There is one sense in which the problem is entirely mine, because it represents a collapsing of norms my generation of media professionals can’t quite stomach. It has become clear in recent years that there is a great deal of skepticism about the kinds of conventions that journalists traditionally adopt, whether it be certain standards of decorum, or a studied modesty about stating their political views.  Even a growing number of journalists reject that last standard.

Then, too, there is the shifting calculus of racial symbolism to consider. Surely, the sight of a black man dancing alongside a young white female in 2008 does not mean what it meant in my childhood during the 1960s. In those days, such a sight was restricted to Shirley Temple movies. Treadway and Nicolini’s performance occurred the same year that a man with an African father and a wife descended from slaves won the White House.

It’s unlikely that WEB Du Bois would have approved of SouljaBoyTellem’s art, or much of hip-hop, for that matter. The pioneering scholar, editor and activist hoped that those African Americans who gained access to the instruments of culture making would infuse high culture with the gifts of Africa. For him that meant spirituals (delivered Jubilee-style, of course) the vibrancy of traditional African art and artisanship, the nuanced poesy of a Jessie Fauset or Countee Cullen, with the occasional swinging riff from the deceptively accessible Langston Hughes. In his definitive essay on aesthetics, The Criteria of Negro Art, he implored:

“If you tonight suddenly should become full-fledged Americans; if your color faded, or the color line here in Chicago was miraculously forgotten; suppose, too, you became at the same time rich and powerful; — what is it that you would want? What would you immediately seek? Would you buy the most powerful of motor cars and outrace Cook County? Would you buy the most elaborate estate on the North Shore? Would you be a Rotarian or a Lion or a What-not of the very last degree? Would you wear the most striking clothes, give the richest dinners, and buy the longest press notices?

“Even as you visualize such ideals you know in your hearts that these are not the things you really want. You realize this sooner than the average white American because, pushed aside as we have been in America, there has come to us not only a certain distaste for the tawdry and flamboyant but a vision of what the world could be if it were really a beautiful world; if we had the true spirit; if we had the Seeing Eye, the Cunning Hand, the Feeling Heart; if we had, to be sure, not perfect happiness, but plenty of good hard work, the inevitable suffering that always comes with life; sacrifice and waiting, all that — but, nevertheless, lived in a world where men know, where men create, where they realize themselves and where they enjoy life. It is that sort of a world we want to create for ourselves and for all America.”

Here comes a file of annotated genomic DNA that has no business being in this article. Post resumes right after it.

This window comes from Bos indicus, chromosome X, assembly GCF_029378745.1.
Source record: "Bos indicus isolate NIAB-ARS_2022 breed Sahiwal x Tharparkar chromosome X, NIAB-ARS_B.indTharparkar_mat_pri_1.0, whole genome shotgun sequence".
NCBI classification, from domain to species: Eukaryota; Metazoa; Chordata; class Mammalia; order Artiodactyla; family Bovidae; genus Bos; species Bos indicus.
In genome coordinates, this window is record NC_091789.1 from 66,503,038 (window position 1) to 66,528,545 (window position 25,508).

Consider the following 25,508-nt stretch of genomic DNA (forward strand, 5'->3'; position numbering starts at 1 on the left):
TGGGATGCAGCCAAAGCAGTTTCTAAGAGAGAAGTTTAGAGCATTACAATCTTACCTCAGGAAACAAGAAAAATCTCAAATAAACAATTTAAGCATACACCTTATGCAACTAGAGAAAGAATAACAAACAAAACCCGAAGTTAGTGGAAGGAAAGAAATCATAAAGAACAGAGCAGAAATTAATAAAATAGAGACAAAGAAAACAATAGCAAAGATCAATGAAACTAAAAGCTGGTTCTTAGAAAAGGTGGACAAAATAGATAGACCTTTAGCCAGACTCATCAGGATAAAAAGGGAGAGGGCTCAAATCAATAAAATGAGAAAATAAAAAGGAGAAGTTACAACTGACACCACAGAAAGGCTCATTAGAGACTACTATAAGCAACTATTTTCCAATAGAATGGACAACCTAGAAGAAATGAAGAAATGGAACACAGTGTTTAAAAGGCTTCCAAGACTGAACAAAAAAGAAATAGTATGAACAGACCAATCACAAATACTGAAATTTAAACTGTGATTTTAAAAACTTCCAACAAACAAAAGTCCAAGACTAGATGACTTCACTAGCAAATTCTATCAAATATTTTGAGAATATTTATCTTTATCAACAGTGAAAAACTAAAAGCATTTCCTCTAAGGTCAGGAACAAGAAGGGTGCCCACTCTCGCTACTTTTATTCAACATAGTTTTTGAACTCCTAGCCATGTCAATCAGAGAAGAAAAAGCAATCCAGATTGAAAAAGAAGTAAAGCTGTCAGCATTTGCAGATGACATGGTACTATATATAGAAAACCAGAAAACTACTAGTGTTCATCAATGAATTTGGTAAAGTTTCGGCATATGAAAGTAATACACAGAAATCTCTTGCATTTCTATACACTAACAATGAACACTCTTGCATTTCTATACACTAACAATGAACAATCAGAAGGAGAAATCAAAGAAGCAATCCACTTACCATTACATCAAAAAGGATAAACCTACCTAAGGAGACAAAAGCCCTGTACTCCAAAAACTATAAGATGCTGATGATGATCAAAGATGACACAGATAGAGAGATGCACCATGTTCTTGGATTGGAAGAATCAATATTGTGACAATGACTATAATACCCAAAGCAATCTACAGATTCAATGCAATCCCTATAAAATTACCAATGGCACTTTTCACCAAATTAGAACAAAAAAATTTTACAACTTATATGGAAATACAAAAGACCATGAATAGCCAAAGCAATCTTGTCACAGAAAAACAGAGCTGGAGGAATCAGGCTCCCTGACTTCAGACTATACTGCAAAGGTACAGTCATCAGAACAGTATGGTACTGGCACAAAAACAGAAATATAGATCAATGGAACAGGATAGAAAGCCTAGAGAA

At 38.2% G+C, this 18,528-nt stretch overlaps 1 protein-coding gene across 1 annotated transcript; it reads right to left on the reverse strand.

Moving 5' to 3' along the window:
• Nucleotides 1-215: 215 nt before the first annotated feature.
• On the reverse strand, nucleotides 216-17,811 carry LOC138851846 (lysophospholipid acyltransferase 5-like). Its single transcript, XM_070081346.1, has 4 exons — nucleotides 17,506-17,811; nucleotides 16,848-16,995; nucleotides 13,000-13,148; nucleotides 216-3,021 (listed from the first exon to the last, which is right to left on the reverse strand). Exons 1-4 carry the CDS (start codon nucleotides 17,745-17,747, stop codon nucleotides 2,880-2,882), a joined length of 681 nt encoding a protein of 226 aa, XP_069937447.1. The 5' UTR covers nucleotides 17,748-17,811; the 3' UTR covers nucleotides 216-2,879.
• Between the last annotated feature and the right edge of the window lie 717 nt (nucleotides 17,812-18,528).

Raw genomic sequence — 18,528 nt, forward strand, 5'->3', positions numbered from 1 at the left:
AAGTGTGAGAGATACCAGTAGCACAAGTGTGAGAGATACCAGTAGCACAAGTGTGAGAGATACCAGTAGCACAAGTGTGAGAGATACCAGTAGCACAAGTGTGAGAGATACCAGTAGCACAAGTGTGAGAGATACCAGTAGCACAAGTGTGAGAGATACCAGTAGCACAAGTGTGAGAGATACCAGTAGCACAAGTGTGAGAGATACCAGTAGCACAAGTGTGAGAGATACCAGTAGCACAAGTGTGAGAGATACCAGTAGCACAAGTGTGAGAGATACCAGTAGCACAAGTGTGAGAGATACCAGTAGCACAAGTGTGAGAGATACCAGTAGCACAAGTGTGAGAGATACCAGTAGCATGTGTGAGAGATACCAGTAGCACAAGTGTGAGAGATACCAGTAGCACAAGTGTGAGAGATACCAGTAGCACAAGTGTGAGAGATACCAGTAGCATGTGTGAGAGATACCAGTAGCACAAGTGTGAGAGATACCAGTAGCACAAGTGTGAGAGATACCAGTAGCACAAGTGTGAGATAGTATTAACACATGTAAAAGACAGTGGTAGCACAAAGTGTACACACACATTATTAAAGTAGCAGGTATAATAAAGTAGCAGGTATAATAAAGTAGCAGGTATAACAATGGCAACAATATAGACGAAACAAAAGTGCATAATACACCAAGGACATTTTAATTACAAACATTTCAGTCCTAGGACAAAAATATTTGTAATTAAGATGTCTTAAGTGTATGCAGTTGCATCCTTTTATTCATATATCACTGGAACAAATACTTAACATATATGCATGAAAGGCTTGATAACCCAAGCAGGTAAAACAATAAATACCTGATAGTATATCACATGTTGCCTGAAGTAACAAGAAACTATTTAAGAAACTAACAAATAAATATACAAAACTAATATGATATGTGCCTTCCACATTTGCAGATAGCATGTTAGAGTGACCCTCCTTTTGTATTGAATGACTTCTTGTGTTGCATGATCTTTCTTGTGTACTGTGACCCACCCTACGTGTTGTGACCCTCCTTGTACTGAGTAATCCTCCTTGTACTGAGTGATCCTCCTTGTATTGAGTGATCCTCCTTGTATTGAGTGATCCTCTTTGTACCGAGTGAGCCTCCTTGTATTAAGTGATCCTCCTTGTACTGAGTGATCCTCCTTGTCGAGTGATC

Part of Jenkins’ point is that participatory media expands the ranks of the tastemakers beyond Hollywood elites, intellectuals, and activists. Jay Rosen has been saying similar things about the shift to participatory journalism in essays such as The People Formerly Known as the Audience.” But when the ethos from which these new media products emerge can be tainted by values that are corrosive, a critical perspective is necessary.

In her essay, “Learning the 5 Lessons of Youtube: After Trying to Teach There, I Don’t Believe the Hype,” Alexandra Juhasz makes the argument that corporate dominance of this major media sharing site has turned do-it-yourself culture into a tool for replicating ideas and values that are fundamentally anti-democratic. In particular, she and her students found that depictions of African Americans that reinforce vulgar race and gender stereotypes are more popular, and thus more prominently featured, than those promoting more positive images or cultural critique.

And this is part of my concern, even as I contribute to this participatory culture and teach students to do it as well. The uncritical replication of negative images of black males in particularly is particularly vexing, because it undermines the effort to transfer of positive values from one generation to the next. In some ways, the current environment is arguably more challenging than the pre-Civil rights era, because in those days, there were alternative, black-controlled civic institutions that promoted images that countered the stereotypes of the dominant culture.  Byron Hurt’s 2008 mini-documentary demonstrated Barack Obama’s rise exposed a deep-seated confusion and ambivalence about the possibilities of success, respect and power for black men in an era that is supposed to be “post-racial:”

I thought about this ambivalence as I watched clips from DeAndre Ramone Way’s videoblog, which has since been removed. He has been known to talk about his interests in art, education, and business along with his  “beefs” with other rappers, his jewelry and his cars.  Pop culture never was a good place for a complicated persona. When pop culture goes “spreadable,” what gets lost? Sometimes I’m afraid it’s the substance of a culture that we can’t afford to lose.